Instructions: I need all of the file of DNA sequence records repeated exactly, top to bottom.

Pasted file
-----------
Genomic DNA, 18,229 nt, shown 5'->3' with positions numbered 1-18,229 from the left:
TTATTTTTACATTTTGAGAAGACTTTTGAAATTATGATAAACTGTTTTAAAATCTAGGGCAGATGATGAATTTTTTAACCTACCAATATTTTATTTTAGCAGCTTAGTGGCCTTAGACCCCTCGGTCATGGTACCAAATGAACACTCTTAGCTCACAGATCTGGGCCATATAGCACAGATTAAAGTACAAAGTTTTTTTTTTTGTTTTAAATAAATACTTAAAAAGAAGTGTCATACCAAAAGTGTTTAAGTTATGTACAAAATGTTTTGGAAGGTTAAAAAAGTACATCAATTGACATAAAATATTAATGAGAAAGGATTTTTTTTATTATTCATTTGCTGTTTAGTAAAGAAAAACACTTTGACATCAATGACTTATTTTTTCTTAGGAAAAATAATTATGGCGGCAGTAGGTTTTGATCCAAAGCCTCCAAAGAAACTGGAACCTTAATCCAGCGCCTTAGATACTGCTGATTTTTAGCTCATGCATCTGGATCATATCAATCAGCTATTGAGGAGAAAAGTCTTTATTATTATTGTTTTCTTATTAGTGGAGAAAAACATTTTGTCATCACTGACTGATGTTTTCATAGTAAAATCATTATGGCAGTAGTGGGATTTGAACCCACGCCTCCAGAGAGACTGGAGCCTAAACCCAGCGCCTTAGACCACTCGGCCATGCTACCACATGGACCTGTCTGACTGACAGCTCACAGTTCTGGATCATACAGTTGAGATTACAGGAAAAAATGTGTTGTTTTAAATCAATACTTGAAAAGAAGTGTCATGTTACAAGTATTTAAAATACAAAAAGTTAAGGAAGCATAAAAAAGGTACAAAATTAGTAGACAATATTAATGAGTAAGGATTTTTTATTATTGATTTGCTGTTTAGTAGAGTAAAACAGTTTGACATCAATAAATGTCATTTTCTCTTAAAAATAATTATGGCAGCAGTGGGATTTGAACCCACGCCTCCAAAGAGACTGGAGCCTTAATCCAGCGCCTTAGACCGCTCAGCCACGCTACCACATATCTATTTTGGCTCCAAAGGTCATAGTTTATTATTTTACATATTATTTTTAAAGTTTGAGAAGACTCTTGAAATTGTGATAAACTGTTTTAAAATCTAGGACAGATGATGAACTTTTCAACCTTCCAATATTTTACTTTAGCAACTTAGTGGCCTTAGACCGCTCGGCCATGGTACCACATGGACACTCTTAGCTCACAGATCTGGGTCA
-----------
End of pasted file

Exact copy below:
Genomic DNA, 18,229 nt, shown 5'->3' with positions numbered 1-18,229 from the left:
TTATTTTTACATTTTGAGAAGACTTTTGAAATTATGATAAACTGTTTTAAAATCTAGGGCAGATGATGAATTTTTTAACCTACCAATATTTTATTTTAGCAGCTTAGTGGCCTTAGACCCCTCGGTCATGGTACCAAATGAACACTCTTAGCTCACAGATCTGGGCCATATAGCACAGATTAAAGTACAAAGTTTTTTTTTTTGTTTTAAATAAATACTTAAAAAGAAGTGTCATACCAAAAGTGTTTAAGTTATGTACAAAATGTTTTGGAAGGTTAAAAAAGTACATCAATTGACATAAAATATTAATGAGAAAGGATTTTTTTTATTATTCATTTGCTGTTTAGTAAAGAAAAACACTTTGACATCAATGACTTATTTTTTCTTAGGAAAAATAATTATGGCGGCAGTAGGTTTTGATCCAAAGCCTCCAAAGAAACTGGAACCTTAATCCAGCGCCTTAGATACTGCTGATTTTTAGCTCATGCATCTGGATCATATCAATCAGCTATTGAGGAGAAAAGTCTTTATTATTATTGTTTTCTTATTAGTGGAGAAAAACATTTTGTCATCACTGACTGATGTTTTCATAGTAAAATCATTATGGCAGTAGTGGGATTTGAACCCACGCCTCCAGAGAGACTGGAGCCTAAACCCAGCGCCTTAGACCACTCGGCCATGCTACCACATGGACCTGTCTGACTGACAGCTCACAGTTCTGGATCATACAGTTGAGATTACAGGAAAAAATGTGTTGTTTTAAATCAATACTTGAAAAGAAGTGTCATGTTACAAGTATTTAAAATACAAAAAGTTAAGGAAGCATAAAAAAGGTACAAAATTAGTAGACAATATTAATGAGTAAGGATTTTTTATTATTGATTTGCTGTTTAGTAGAGTAAAACAGTTTGACATCAATAAATGTCATTTTCTCTTAAAAATAATTATGGCAGCAGTGGGATTTGAACCCACGCCTCCAAAGAGACTGGAGCCTTAATCCAGCGCCTTAGACCGCTCAGCCACGCTACCACATATCTATTTTGGCTCCAAAGGTCATAGTTTATTATTTTACATATTATTTTTAAAGTTTGAGAAGACTCTTGAAATTGTGATAAACTGTTTTAAAATCTAGGACAGATGATGAACTTTTCAACCTTCCAATATTTTACTTTAGCAACTTAGTGGCCTTAGACCGCTCGGCCATGGTACCACATGGACACTCTTAGCTCACAGATCTGGGTCA